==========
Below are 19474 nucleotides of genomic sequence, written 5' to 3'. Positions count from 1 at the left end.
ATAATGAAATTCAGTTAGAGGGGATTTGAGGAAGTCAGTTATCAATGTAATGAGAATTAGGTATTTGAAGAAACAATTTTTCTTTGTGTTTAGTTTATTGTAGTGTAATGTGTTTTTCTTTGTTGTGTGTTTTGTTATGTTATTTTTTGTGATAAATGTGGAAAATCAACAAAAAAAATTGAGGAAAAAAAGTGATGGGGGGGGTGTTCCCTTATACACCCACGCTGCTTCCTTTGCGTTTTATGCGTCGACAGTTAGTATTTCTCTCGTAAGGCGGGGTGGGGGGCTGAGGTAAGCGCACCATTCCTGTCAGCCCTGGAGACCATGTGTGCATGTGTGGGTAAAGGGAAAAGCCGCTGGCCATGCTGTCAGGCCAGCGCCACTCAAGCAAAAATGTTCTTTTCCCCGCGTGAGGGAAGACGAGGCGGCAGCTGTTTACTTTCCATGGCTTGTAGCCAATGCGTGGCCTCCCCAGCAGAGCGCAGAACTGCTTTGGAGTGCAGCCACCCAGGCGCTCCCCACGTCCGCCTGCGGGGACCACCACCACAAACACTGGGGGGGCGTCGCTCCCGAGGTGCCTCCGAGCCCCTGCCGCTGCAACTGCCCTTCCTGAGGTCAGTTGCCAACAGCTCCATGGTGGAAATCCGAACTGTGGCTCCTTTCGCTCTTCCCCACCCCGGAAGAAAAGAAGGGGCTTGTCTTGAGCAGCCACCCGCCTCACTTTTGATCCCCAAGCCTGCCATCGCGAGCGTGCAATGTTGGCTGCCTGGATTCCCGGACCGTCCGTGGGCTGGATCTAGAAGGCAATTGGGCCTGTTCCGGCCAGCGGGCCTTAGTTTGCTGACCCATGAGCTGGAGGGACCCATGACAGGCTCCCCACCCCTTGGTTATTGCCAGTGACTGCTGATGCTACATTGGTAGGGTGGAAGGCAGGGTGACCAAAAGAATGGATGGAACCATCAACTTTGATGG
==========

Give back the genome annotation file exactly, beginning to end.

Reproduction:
Below are 19474 nucleotides of genomic sequence, written 5' to 3'. Positions count from 1 at the left end.
ATAATGAAATTCAGTTAGAGGGGATTTGAGGAAGTCAGTTATCAATGTAATGAGAATTAGGTATTTGAAGAAACAATTTTTCTTTGTGTTTAGTTTATTGTAGTGTAATGTGTTTTTCTTTGTTGTGTGTTTTGTTATGTTATTTTTTGTGATAAATGTGGAAAATCAACAAAAAAAATTGAGGAAAAAAAGTGATGGGGGGGGTGTTCCCTTATACACCCACGCTGCTTCCTTTGCGTTTTATGCGTCGACAGTTAGTATTTCTCTCGTAAGGCGGGGTGGGGGGCTGAGGTAAGCGCACCATTCCTGTCAGCCCTGGAGACCATGTGTGCATGTGTGGGTAAAGGGAAAAGCCGCTGGCCATGCTGTCAGGCCAGCGCCACTCAAGCAAAAATGTTCTTTTCCCCGCGTGAGGGAAGACGAGGCGGCAGCTGTTTACTTTCCATGGCTTGTAGCCAATGCGTGGCCTCCCCAGCAGAGCGCAGAACTGCTTTGGAGTGCAGCCACCCAGGCGCTCCCCACGTCCGCCTGCGGGGACCACCACCACAAACACTGGGGGGGCGTCGCTCCCGAGGTGCCTCCGAGCCCCTGCCGCTGCAACTGCCCTTCCTGAGGTCAGTTGCCAACAGCTCCATGGTGGAAATCCGAACTGTGGCTCCTTTCGCTCTTCCCCACCCCGGAAGAAAAGAAGGGGCTTGTCTTGAGCAGCCACCCGCCTCACTTTTGATCCCCAAGCCTGCCATCGCGAGCGTGCAATGTTGGCTGCCTGGATTCCCGGACCGTCCGTGGGCTGGATCTAGAAGGCAATTGGGCCTGTTCCGGCCAGCGGGCCTTAGTTTGCTGACCCATGAGCTGGAGGGACCCATGACAGGCTCCCCACCCCTTGGTTATTGCCAGTGACTGCTGATGCTACATTGGTAGGGTGGAAGGCAGGGTGACCAAAAGAATGGATGGAACCATCAACTTTGATGG